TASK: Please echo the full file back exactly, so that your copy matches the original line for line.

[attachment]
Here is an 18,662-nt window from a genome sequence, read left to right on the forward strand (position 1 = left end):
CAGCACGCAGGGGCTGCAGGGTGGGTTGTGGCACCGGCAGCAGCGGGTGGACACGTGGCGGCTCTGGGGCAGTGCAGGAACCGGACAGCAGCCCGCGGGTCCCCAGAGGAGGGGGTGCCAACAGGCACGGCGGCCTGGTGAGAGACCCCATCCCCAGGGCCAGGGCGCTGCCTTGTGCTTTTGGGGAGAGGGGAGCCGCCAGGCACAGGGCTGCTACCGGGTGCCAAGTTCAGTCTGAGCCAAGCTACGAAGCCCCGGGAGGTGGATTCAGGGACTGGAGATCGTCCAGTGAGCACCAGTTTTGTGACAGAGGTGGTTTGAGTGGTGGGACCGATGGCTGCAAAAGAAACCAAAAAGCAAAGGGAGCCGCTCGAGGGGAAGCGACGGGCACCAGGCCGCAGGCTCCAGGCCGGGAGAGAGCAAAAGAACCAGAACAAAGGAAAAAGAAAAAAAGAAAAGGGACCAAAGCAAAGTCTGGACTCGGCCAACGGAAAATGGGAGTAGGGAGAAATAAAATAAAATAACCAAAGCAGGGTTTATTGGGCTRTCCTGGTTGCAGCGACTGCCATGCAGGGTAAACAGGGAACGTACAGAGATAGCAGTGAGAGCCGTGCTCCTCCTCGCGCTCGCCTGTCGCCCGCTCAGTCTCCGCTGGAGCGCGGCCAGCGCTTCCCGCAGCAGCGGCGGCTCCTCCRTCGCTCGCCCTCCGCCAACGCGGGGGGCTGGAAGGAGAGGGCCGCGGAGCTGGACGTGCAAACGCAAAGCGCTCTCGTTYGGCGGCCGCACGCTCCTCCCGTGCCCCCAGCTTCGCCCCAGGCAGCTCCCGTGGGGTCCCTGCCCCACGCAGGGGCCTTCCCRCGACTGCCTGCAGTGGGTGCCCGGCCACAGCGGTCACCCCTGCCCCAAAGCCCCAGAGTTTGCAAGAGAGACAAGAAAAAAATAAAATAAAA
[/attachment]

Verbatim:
Here is an 18,662-nt window from a genome sequence, read left to right on the forward strand (position 1 = left end):
CAGCACGCAGGGGCTGCAGGGTGGGTTGTGGCACCGGCAGCAGCGGGTGGACACGTGGCGGCTCTGGGGCAGTGCAGGAACCGGACAGCAGCCCGCGGGTCCCCAGAGGAGGGGGTGCCAACAGGCACGGCGGCCTGGTGAGAGACCCCATCCCCAGGGCCAGGGCGCTGCCTTGTGCTTTTGGGGAGAGGGGAGCCGCCAGGCACAGGGCTGCTACCGGGTGCCAAGTTCAGTCTGAGCCAAGCTACGAAGCCCCGGGAGGTGGATTCAGGGACTGGAGATCGTCCAGTGAGCACCAGTTTTGTGACAGAGGTGGTTTGAGTGGTGGGACCGATGGCTGCAAAAGAAACCAAAAAGCAAAGGGAGCCGCTCGAGGGGAAGCGACGGGCACCAGGCCGCAGGCTCCAGGCCGGGAGAGAGCAAAAGAACCAGAACAAAGGAAAAAGAAAAAAAGAAAAGGGACCAAAGCAAAGTCTGGACTCGGCCAACGGAAAATGGGAGTAGGGAGAAATAAAATAAAATAACCAAAGCAGGGTTTATTGGGCTRTCCTGGTTGCAGCGACTGCCATGCAGGGTAAACAGGGAACGTACAGAGATAGCAGTGAGAGCCGTGCTCCTCCTCGCGCTCGCCTGTCGCCCGCTCAGTCTCCGCTGGAGCGCGGCCAGCGCTTCCCGCAGCAGCGGCGGCTCCTCCRTCGCTCGCCCTCCGCCAACGCGGGGGGCTGGAAGGAGAGGGCCGCGGAGCTGGACGTGCAAACGCAAAGCGCTCTCGTTYGGCGGCCGCACGCTCCTCCCGTGCCCCCAGCTTCGCCCCAGGCAGCTCCCGTGGGGTCCCTGCCCCACGCAGGGGCCTTCCCRCGACTGCCTGCAGTGGGTGCCCGGCCACAGCGGTCACCCCTGCCCCAAAGCCCCAGAGTTTGCAAGAGAGACAAGAAAAAAATAAAATAAAA